• Semi-automatic modes such as Aperture priority‘ (‘A’ or ‘AV’), Shutter Speed priority (‘S’ or ‘TV’) and Program mode (‘P’).

You have some input and the camera will select matching settings for it. Later we’ll go into what they all do exactly.

  • Manual Mode

The only mode in which you are totally free to change all settings. It is flexible, but you have to know a little about what you’re doing to make the shot come out right. I’ll show you how in next episodes of this series.

Travel Photography - Life As A Photographer's Daughter

Ok, so this week I’m keeping it real simple as I’ve been talking about myself too much and don’t want this post to get too long. But getting to know the settings on your camera is a really important part of photography, so it’s a good place to start. Have a look at your own camera this week and look up any settings that you don’t understand yet. Take test photos with the different settings and see how it changes your photograph. Next time, I will be talking a bit more about what is needed to expose a picture right and how aperture, ISO and shutter speed help you do that.

Travel Photography - Life As A Photographer's Daughter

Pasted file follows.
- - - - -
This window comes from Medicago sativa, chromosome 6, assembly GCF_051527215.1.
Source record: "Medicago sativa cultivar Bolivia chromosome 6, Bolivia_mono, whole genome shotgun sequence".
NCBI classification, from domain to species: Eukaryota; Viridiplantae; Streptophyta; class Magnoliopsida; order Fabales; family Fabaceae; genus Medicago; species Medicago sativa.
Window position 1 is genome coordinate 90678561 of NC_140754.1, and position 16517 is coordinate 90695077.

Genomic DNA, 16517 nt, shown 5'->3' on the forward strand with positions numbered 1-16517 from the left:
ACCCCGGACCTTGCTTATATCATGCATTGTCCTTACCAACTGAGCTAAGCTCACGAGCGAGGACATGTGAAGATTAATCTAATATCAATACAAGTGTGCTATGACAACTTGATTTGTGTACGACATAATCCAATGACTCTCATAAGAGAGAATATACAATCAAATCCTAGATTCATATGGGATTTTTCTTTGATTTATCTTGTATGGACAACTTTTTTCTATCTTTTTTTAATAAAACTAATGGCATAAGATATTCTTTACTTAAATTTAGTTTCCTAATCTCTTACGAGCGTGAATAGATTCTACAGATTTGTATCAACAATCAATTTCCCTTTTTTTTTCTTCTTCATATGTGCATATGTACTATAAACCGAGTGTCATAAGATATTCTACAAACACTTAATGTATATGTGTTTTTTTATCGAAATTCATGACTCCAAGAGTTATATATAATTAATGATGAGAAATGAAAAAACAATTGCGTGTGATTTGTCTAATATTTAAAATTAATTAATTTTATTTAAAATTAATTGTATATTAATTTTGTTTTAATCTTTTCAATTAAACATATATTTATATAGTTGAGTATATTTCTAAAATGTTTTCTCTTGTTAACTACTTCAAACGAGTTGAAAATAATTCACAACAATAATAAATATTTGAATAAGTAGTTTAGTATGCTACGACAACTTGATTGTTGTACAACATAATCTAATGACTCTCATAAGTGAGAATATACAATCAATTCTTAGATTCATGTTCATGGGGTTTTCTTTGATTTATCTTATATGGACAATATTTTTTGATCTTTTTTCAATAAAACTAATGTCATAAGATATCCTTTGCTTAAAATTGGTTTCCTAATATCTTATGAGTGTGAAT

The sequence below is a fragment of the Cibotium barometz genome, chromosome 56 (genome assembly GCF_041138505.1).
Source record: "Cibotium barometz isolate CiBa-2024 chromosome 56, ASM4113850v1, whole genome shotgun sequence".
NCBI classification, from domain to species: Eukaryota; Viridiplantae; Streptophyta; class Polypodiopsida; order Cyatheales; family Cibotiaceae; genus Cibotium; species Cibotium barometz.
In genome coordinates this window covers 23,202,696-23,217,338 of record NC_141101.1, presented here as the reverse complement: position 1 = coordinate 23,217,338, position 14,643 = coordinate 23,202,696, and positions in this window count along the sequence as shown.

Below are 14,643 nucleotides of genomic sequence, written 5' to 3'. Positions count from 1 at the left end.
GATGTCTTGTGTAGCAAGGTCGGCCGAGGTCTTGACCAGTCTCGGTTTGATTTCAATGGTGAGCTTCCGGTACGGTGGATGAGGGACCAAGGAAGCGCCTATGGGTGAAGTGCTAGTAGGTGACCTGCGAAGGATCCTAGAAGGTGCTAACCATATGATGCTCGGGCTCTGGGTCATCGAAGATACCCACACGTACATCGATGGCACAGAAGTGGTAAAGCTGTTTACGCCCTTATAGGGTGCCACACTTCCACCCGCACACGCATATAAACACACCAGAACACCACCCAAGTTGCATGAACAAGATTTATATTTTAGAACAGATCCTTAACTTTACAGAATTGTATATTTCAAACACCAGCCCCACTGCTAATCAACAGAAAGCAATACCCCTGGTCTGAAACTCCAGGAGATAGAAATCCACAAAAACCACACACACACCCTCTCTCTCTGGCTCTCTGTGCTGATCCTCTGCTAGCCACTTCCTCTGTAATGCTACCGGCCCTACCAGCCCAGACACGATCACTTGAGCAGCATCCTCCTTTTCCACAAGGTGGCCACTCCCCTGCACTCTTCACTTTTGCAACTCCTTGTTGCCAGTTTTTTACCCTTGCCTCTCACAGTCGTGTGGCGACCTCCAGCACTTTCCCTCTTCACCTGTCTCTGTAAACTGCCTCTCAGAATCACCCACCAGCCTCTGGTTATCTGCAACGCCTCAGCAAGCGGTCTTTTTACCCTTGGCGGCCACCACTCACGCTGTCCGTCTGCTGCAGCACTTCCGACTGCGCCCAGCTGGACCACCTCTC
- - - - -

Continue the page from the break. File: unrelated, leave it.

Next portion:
Do you own an (digital) SLR? Did you feel scared using it for the first time?

[:nl]It seems that everyone owns a digital SLR camera nowadays. Which is great, because there is so much more possible with a good camera than a simple point-and-shoot or camera phone. But I also hear the same people say that they find their camera’s quite complicated and that they use the ‘auto’ setting almost all the time. What a shame!

Luckily, the people that I know owning a SLR are also serious about learning more about their cameras and photography in general. With so many Social Media sites around, who doesn’t want to share some amazing self-shot photos?

Learning the basics

I’ve always been interested in photography and we always had a lot of camera’s lying around the house. Not only because my dad used them for his work, but he also loves to collect them. Sometimes I would go with my dad to some of his photo shoots. No, I didn’t get to see any super models, as he was an archaeologist (now retired) and therefore mostly shot excavations and artefacts, but it was cool nonetheless.